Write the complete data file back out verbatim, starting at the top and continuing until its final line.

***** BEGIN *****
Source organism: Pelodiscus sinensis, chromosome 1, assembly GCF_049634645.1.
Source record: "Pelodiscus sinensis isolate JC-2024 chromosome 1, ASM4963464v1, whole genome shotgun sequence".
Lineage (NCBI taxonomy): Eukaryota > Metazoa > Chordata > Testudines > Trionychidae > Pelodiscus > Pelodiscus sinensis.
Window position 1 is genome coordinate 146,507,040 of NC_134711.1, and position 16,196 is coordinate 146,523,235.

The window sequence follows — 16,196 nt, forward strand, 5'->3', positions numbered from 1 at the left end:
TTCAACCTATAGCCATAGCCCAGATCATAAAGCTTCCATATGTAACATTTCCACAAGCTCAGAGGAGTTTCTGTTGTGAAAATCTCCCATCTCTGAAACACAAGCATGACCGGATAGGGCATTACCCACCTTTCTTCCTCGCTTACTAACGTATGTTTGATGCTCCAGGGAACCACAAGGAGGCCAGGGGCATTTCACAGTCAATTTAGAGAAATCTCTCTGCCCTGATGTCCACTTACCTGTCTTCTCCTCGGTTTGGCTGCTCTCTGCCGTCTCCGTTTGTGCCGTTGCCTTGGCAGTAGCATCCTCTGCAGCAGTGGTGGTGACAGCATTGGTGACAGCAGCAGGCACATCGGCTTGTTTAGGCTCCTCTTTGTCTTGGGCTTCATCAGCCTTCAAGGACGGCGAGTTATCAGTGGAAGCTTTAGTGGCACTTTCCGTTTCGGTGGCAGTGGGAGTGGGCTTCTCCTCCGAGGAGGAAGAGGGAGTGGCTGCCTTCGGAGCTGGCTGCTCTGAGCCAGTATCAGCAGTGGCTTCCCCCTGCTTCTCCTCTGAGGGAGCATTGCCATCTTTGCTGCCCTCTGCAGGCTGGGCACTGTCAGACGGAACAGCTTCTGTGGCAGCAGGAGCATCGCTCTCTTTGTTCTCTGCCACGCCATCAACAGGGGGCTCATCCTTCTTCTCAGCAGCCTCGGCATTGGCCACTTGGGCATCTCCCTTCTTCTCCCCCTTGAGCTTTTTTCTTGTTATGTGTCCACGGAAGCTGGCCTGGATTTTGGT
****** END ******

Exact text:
Source organism: Pelodiscus sinensis, chromosome 1, assembly GCF_049634645.1.
Source record: "Pelodiscus sinensis isolate JC-2024 chromosome 1, ASM4963464v1, whole genome shotgun sequence".
Lineage (NCBI taxonomy): Eukaryota > Metazoa > Chordata > Testudines > Trionychidae > Pelodiscus > Pelodiscus sinensis.
Window position 1 is genome coordinate 146,507,040 of NC_134711.1, and position 16,196 is coordinate 146,523,235.

The window sequence follows — 16,196 nt, forward strand, 5'->3', positions numbered from 1 at the left end:
TTCAACCTATAGCCATAGCCCAGATCATAAAGCTTCCATATGTAACATTTCCACAAGCTCAGAGGAGTTTCTGTTGTGAAAATCTCCCATCTCTGAAACACAAGCATGACCGGATAGGGCATTACCCACCTTTCTTCCTCGCTTACTAACGTATGTTTGATGCTCCAGGGAACCACAAGGAGGCCAGGGGCATTTCACAGTCAATTTAGAGAAATCTCTCTGCCCTGATGTCCACTTACCTGTCTTCTCCTCGGTTTGGCTGCTCTCTGCCGTCTCCGTTTGTGCCGTTGCCTTGGCAGTAGCATCCTCTGCAGCAGTGGTGGTGACAGCATTGGTGACAGCAGCAGGCACATCGGCTTGTTTAGGCTCCTCTTTGTCTTGGGCTTCATCAGCCTTCAAGGACGGCGAGTTATCAGTGGAAGCTTTAGTGGCACTTTCCGTTTCGGTGGCAGTGGGAGTGGGCTTCTCCTCCGAGGAGGAAGAGGGAGTGGCTGCCTTCGGAGCTGGCTGCTCTGAGCCAGTATCAGCAGTGGCTTCCCCCTGCTTCTCCTCTGAGGGAGCATTGCCATCTTTGCTGCCCTCTGCAGGCTGGGCACTGTCAGACGGAACAGCTTCTGTGGCAGCAGGAGCATCGCTCTCTTTGTTCTCTGCCACGCCATCAACAGGGGGCTCATCCTTCTTCTCAGCAGCCTCGGCATTGGCCACTTGGGCATCTCCCTTCTTCTCCCCCTTGAGCTTTTTTCTTGTTATGTGTCCACGGAAGCTGGCCTGGATTTTGGT